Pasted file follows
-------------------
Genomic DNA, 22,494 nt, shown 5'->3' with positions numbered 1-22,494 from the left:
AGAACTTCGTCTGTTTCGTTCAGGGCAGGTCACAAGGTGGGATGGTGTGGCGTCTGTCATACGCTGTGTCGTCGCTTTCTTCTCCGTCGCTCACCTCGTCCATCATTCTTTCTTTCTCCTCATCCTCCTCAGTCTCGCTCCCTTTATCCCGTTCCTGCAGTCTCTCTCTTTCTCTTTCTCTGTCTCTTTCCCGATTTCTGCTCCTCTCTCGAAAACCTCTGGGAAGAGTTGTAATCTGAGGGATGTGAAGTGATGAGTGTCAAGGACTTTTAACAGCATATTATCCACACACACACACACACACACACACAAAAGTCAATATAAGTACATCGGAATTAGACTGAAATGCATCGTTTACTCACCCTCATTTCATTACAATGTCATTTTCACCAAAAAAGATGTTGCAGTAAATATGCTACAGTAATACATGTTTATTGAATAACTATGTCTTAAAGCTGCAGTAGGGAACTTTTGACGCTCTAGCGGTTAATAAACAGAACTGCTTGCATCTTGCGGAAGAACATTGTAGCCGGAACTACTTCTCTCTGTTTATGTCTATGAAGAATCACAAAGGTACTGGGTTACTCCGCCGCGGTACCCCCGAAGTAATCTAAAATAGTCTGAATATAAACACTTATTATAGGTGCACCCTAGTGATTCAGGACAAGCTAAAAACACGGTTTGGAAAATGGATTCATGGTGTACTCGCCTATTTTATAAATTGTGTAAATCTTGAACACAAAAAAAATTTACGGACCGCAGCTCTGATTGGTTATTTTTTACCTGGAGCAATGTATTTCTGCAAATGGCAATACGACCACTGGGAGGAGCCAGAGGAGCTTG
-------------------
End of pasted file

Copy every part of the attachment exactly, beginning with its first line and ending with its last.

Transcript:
Genomic DNA, 22,494 nt, shown 5'->3' with positions numbered 1-22,494 from the left:
AGAACTTCGTCTGTTTCGTTCAGGGCAGGTCACAAGGTGGGATGGTGTGGCGTCTGTCATACGCTGTGTCGTCGCTTTCTTCTCCGTCGCTCACCTCGTCCATCATTCTTTCTTTCTCCTCATCCTCCTCAGTCTCGCTCCCTTTATCCCGTTCCTGCAGTCTCTCTCTTTCTCTTTCTCTGTCTCTTTCCCGATTTCTGCTCCTCTCTCGAAAACCTCTGGGAAGAGTTGTAATCTGAGGGATGTGAAGTGATGAGTGTCAAGGACTTTTAACAGCATATTATCCACACACACACACACACACACACACAAAAGTCAATATAAGTACATCGGAATTAGACTGAAATGCATCGTTTACTCACCCTCATTTCATTACAATGTCATTTTCACCAAAAAAGATGTTGCAGTAAATATGCTACAGTAATACATGTTTATTGAATAACTATGTCTTAAAGCTGCAGTAGGGAACTTTTGACGCTCTAGCGGTTAATAAACAGAACTGCTTGCATCTTGCGGAAGAACATTGTAGCCGGAACTACTTCTCTCTGTTTATGTCTATGAAGAATCACAAAGGTACTGGGTTACTCCGCCGCGGTACCCCCGAAGTAATCTAAAATAGTCTGAATATAAACACTTATTATAGGTGCACCCTAGTGATTCAGGACAAGCTAAAAACACGGTTTGGAAAATGGATTCATGGTGTACTCGCCTATTTTATAAATTGTGTAAATCTTGAACACAAAAAAAATTTACGGACCGCAGCTCTGATTGGTTATTTTTTACCTGGAGCAATGTATTTCTGCAAATGGCAATACGACCACTGGGAGGAGCCAGAGGAGCTTG